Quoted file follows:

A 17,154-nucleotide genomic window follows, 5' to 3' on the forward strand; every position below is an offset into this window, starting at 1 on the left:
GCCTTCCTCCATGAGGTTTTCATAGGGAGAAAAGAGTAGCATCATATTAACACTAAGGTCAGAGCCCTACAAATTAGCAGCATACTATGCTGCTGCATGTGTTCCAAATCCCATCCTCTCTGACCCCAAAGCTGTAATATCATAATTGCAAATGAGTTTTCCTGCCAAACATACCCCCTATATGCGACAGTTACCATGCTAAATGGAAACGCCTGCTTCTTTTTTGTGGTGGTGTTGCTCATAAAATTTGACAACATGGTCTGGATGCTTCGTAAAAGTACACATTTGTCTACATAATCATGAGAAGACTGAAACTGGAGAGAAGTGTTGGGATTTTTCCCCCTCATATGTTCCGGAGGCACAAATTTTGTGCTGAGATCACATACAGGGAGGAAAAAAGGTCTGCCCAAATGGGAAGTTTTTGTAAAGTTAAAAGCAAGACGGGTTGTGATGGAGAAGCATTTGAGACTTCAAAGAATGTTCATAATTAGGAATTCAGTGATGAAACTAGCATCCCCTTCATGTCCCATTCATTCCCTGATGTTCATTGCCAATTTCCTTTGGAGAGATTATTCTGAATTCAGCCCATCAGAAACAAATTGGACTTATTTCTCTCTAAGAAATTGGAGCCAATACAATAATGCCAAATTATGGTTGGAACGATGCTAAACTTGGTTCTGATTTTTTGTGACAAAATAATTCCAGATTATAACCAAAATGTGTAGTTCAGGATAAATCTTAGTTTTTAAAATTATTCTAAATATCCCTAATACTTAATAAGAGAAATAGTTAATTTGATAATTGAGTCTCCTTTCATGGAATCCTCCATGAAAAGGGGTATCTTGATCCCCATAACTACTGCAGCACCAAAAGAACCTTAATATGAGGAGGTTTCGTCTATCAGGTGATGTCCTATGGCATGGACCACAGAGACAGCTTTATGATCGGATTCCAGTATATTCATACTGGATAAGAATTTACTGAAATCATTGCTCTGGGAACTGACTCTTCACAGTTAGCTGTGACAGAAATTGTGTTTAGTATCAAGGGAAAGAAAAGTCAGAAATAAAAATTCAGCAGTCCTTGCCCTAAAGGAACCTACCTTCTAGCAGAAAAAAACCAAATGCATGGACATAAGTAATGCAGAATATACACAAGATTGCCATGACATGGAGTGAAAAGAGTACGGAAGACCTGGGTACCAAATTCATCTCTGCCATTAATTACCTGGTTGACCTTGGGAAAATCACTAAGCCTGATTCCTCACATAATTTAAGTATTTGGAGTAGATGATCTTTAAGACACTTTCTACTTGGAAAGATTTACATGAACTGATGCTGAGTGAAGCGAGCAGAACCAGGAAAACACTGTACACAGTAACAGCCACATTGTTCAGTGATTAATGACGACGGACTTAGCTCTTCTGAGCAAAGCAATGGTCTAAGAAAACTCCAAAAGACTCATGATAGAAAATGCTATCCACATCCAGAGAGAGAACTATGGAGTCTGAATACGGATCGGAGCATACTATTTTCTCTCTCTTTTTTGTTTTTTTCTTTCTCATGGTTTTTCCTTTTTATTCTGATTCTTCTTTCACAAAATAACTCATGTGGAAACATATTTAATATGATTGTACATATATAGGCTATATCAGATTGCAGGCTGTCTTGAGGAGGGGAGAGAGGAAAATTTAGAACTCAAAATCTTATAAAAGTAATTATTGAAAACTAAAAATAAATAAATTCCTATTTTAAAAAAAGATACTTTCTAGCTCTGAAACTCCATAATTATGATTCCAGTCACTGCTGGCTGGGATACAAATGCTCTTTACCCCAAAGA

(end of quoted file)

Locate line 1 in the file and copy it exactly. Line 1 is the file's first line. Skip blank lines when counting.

A 17,154-nucleotide genomic window follows, 5' to 3' on the forward strand; every position below is an offset into this window, starting at 1 on the left: